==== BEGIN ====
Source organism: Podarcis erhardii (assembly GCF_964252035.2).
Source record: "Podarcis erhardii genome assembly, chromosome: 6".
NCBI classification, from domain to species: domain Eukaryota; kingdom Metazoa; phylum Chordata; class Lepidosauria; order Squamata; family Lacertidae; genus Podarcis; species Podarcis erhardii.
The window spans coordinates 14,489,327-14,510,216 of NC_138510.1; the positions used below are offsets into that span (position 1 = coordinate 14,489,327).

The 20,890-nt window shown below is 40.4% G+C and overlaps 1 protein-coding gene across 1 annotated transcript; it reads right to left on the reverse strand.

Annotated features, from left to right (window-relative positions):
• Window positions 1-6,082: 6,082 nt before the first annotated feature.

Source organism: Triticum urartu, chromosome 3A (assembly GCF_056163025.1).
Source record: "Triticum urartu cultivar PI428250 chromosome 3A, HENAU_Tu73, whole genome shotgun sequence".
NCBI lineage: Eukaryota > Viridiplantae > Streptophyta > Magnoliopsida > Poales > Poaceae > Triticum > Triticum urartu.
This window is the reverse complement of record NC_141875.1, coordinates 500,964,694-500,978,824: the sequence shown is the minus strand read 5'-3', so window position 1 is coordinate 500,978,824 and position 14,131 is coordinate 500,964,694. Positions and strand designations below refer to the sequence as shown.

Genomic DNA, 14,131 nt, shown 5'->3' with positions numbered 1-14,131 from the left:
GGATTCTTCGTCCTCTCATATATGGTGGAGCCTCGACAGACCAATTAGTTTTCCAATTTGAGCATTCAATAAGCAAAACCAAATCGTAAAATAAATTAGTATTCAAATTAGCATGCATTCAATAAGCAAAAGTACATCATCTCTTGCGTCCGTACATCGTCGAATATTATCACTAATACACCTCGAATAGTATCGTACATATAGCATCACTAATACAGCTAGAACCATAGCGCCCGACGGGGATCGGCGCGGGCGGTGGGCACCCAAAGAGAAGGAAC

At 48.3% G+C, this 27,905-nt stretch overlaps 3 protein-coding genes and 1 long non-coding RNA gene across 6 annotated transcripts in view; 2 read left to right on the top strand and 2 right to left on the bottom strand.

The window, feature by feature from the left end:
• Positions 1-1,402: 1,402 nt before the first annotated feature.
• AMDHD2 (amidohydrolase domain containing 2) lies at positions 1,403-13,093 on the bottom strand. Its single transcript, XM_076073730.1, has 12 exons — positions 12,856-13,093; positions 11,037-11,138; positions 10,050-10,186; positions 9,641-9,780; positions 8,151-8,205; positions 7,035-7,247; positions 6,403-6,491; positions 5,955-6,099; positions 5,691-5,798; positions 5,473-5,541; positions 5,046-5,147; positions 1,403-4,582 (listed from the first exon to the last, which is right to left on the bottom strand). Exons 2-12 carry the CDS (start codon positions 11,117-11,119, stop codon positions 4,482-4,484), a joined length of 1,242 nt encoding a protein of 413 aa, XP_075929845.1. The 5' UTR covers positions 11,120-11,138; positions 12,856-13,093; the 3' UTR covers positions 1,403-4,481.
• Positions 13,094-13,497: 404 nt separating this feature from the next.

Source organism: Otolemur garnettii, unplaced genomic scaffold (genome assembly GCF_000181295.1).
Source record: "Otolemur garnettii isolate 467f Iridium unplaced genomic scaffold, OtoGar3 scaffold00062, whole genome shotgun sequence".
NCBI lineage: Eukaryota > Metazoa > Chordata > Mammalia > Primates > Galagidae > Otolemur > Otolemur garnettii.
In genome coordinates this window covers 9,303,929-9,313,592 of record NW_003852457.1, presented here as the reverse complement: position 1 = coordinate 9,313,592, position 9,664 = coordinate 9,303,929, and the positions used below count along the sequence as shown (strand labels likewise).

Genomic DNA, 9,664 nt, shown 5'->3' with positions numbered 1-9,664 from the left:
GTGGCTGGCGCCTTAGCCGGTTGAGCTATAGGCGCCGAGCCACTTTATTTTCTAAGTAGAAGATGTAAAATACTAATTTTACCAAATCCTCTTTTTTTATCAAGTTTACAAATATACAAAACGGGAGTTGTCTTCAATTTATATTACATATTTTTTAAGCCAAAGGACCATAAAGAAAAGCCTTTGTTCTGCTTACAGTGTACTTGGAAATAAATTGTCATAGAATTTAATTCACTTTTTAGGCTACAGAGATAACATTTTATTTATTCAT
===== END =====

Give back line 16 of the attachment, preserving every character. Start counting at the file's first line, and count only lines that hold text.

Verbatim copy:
• Positions 1-1,402: 1,402 nt before the first annotated feature.